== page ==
The cryptocurrency industry in India is thriving despite the central bank’s rigid stance against it. On Oct. 14, the South Asian country had its first crypto ATM installed in Bengaluru’s Kemp Fort Mall. The crypto teller machine was launched by cryptocurrency exchange, Unocoin, for the exclusive use of its customers.
Unocoin has plans to launch 30 more of such ATMs across the country. Its next stop might be Mumbai and New Delhi, according to Quartz. Unodax’s customers started using the ATM on Monday, October 15th. To use the ATM, you must have a Unocoin account. The ATM, which offers fiats transactions only, allows users to deposit cash into their Unocoin account and then withdraw the funds from the account.
Complying with the countries regulations, the minimum limit on deposit or withdrawal of funds has been set at INR1,000 ($13.55) per transaction, while the maximum amount per transaction is capped at INR10,000 ($136). To use the crypto ATM, a customer will first have to validate his user ID, and then type in a one-time-password sent to his registered mobile number. If the customer wants to deposit money he can do so and the updated balance in the Unocoin account will be displayed. The process for withdrawal is similar, but if the user wishes to purchase cryptocurrencies he will have to use Unocoin’s website or mobile application.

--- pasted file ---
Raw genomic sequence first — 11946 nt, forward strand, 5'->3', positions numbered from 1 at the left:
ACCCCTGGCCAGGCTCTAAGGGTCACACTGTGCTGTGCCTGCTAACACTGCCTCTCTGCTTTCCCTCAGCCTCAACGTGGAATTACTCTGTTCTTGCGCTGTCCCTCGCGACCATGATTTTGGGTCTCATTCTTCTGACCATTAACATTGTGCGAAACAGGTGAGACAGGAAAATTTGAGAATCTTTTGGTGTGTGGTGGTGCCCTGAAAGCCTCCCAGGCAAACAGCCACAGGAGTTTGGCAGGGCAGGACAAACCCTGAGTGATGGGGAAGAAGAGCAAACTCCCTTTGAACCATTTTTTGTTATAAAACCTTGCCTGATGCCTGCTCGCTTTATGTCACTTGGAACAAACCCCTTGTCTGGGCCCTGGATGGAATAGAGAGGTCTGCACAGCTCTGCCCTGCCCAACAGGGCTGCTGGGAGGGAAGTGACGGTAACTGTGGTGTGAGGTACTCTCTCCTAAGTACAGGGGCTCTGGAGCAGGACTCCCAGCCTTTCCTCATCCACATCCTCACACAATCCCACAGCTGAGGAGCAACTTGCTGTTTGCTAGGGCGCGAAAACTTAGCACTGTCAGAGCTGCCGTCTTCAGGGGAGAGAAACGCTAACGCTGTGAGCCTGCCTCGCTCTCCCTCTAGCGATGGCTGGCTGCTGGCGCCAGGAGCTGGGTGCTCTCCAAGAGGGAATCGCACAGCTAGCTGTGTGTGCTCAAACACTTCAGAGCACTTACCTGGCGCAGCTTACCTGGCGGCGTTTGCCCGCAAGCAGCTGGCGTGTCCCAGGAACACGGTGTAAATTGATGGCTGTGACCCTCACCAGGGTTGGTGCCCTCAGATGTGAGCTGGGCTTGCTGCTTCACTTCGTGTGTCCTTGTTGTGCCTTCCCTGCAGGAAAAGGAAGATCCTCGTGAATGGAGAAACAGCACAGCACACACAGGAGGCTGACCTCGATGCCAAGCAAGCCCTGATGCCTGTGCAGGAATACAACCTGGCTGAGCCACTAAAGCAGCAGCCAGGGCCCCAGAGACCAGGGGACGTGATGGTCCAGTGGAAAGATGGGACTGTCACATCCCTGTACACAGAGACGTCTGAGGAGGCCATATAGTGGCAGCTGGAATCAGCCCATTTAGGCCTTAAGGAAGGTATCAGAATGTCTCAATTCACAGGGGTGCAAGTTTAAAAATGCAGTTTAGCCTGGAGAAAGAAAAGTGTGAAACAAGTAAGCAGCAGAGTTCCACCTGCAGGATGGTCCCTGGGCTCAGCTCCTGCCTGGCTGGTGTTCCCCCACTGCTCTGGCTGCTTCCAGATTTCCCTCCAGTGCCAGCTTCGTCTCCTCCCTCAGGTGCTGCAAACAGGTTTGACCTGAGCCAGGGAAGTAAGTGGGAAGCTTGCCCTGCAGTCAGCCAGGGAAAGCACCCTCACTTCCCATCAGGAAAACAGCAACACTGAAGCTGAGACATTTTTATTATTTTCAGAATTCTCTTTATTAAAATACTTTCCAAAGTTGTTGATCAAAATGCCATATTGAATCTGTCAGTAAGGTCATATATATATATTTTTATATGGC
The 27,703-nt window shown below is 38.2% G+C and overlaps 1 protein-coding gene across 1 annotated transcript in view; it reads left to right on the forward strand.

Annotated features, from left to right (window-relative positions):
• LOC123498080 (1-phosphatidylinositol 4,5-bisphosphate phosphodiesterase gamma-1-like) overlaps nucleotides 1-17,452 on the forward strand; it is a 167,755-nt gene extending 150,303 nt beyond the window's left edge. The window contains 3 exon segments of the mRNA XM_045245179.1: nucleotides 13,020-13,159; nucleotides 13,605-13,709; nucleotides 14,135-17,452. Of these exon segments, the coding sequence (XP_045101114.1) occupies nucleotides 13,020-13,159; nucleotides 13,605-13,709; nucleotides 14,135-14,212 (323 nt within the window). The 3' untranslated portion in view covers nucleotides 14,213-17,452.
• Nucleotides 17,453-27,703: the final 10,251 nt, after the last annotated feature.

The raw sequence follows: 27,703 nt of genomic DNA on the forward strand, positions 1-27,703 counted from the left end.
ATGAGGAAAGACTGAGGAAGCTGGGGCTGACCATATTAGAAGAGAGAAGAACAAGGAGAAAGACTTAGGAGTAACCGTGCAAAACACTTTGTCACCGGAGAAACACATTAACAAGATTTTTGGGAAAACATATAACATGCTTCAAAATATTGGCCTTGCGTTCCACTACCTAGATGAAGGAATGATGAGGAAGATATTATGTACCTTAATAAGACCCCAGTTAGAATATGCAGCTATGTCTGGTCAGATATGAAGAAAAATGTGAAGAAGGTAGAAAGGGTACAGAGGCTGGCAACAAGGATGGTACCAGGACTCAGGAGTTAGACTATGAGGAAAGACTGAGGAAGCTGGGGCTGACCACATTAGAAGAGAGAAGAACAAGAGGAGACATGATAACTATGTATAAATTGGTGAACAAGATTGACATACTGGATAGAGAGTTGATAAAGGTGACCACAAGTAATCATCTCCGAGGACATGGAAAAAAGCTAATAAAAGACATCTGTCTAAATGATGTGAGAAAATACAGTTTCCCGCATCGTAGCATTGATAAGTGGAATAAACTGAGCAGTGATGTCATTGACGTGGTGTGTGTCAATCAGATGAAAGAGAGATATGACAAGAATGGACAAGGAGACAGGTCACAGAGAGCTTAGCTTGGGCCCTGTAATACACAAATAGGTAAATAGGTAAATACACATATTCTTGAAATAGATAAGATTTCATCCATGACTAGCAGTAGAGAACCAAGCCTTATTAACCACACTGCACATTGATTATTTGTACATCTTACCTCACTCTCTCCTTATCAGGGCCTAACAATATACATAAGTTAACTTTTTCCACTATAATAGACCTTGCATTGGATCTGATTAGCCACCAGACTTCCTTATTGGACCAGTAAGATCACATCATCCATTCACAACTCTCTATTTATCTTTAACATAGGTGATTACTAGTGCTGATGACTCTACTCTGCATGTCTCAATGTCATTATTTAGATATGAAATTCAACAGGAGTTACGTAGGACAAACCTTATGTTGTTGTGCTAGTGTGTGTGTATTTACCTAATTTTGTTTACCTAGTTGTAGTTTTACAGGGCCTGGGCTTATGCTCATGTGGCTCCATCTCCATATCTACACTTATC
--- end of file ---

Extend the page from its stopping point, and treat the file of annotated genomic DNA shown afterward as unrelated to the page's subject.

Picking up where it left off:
The crypto ATMs are seen as a means of circumventing the crackdown of the Reserve Bank of India’s (RBI) on the crypto industry. In July, the RBI ordered banks to cut off business ties with local cryptocurrency traders and exchanges. However, Unocoin claims that it has not violated any of the laws of the RBI as its ATMs have nothing to do with India’s banking system. Sathvik Vishwanath, Unocoin’s CEO explained, “The ATMs deployed by us do not need any banking partnerships. These are stand-alone machines that can accept and dispense cash.”
Since the clash between the cryptocurrency and regulators in India began, exchanges have taken quite a hit. Unocoin wasn’t spared, and according to Vishwanath, “At present, the volume (of transactions) has become one-tenth of what it used to be (before the RBI crackdown). We believe that after we have deployed it in many other cities and it becomes popular than demand should come back.”
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